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SB Dance: Pushing out of the closet
SB Dance » “The Pushers,” based on Patti Smith’s acclaimed memoir “Just Kids,” will challenge performers and audience alike.
First Published May 31 2014 01:01 am • Last Updated Jun 10 2014 03:08 pm

SB Dance artistic director Stephen Brown thinks we are all born in one closet or another. The company’s new show, "The Pushers," is about those who push their way out.

Created to celebrate this year’s Pride events, "The Pushers" is a multimedia performance that blends dance, theater and video.

At a glance

SB Dance New Creation 2014: The Pushers

When » Fridays and Saturdays, June 6, 7, 13 and 14; drinks at 8 p.m., show at 8:30. Matinee Sunday, June 15, with drinks at 4 p.m. and show starting at 4:30.

Where » Rose Wagner Performing Arts Center Black Box, 138 W. 300 South, Salt Lake City

Tickets » $15-$20; 801-355-ARTS or arttix.org. Buy six or more tickets to receive a 25 percent discount; Sunday matinee is 10 percent off.

Note » Rated PG-13 for language and adult humor.

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Brown says the show is inspired by "Just Kids," singer-songwriter Patti Smith’s memoir describing her and photographer Robert Mapplethorpe’s artistic and sexual awakening. The show begins with the audience mingling at the bar and ends the same way, creating a social bond and informality that echo the intimate message of the performance, Brown says.

"The show is closer to a weird twist on musical theater than anything else," he says. "That’s a direction I’ve been taking for the past few years — dance, theater, imagery and music that weave together to tell an oddball story.

"The audience will show up for drinks and a chat with friends. Right under your nose, the show starts. Afterwards, the audience can boogie on the dance floor if they want and the bar opens again."

Brown says he was co-teaching a course for the University of Utah Honors Program when the inspiration for this piece came to him. An assignment was given that included writing a response to Smith’s song "Land" from the album "Horses."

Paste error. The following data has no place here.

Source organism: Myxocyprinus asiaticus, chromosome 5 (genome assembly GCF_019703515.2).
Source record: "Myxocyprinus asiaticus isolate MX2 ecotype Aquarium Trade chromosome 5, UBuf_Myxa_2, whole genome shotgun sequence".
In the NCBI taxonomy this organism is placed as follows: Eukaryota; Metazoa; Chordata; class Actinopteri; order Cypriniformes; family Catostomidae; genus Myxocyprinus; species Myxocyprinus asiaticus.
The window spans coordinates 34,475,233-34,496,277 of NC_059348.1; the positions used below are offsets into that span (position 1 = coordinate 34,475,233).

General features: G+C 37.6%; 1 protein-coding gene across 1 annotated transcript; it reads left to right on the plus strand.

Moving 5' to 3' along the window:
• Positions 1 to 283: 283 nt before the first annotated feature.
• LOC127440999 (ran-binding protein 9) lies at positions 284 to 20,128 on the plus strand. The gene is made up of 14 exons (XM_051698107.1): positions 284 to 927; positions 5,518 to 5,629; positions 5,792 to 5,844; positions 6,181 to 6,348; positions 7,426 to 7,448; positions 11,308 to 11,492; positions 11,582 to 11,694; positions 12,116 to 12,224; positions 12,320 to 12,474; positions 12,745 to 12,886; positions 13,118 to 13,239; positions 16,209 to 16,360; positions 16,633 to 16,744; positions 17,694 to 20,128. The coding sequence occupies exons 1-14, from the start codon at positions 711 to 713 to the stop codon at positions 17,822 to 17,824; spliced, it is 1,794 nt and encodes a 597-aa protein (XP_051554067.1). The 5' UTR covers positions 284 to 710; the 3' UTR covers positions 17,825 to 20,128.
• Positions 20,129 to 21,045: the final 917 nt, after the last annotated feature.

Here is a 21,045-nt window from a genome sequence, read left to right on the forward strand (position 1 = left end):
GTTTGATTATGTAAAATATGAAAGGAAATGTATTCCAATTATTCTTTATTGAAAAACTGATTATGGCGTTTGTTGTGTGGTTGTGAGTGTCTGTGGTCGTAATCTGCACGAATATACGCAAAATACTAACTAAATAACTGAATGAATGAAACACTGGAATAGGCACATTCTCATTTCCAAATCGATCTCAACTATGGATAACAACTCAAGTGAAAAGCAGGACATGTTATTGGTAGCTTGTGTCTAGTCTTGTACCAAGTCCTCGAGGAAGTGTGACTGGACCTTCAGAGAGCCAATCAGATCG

"A couple of the students were really into Patti Smith and recommended reading ‘Just Kids,’ " he says. "So I listened to the song a million times, read the book and wrote a funny-sad story about my own artistic awakening as an artist. This story grew to become ‘The Pushers.’ The title refers to a part of the book where Mapplethorpe has just seen the movie ‘Midnight Cowboy’ and identifies with the hero as a hustler."

Brown says he believes that every artist is, at heart, a hustler.

The show is built from pieces that the company began at the Strange Beast Studio Bar, a program during Sundance where audience members can hang out in a pop-up bar while company members work onstage.

Brown says he is appearing onstage for the first time since 2004 because he was writing the show at the very last minute. "It made sense for me to do a main role rather than drive some poor actor crazy," he says. He’ll be joined onstage by Christine Hasegawa, Annie Kent, Dani Diaz, Juan Carlos Claudio, Nathan Shaw, John Allen and Florian Alberge; the piece is directed by Carolyn Wood.


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Hasegawa says she wanted to join SB Dance after seeing the company’s 1999 production "Scampdance."

"I was blown away by the intricate web of ideas that Stephen had woven together with movement, imagery and spoken word," she says. "So I asked to be a part of his next work in 2000 and have been hooked ever since."

Still, she says she is feeling nervous about performing this new piece.

"Stephen has a certain affinity for movement that both looks and is difficult," Hasegawa says. "He likes to push each dancer’s physical and mental comfort zones. I have to admit that the scariest thing that I have to do with this show, and with every show I have been in, is to trust Stephen and his vision."

New company member John Allen says he’s feeling a similar nervous excitement.

"I’ve known Stephen for about 14 years," he says. "His ability as a choreographer to bring a varied cast of performers together to create works that are at once irreverent and bizarre, as well as poignant and heartfelt, has always intrigued me."

He’s not sure what he is going to be doing in the show.

"At this point in the rehearsal process, there is a structure that has been built, but the nature of Stephen’s creative process, as I’ve experienced it, leaves the door open for fairly major changes in the script up until the last minute," he says. "The bravest thing I will have to do in this show will be to walk out onstage without knowing exactly what will happen — and to be willing to respond honestly and authentically to what does."



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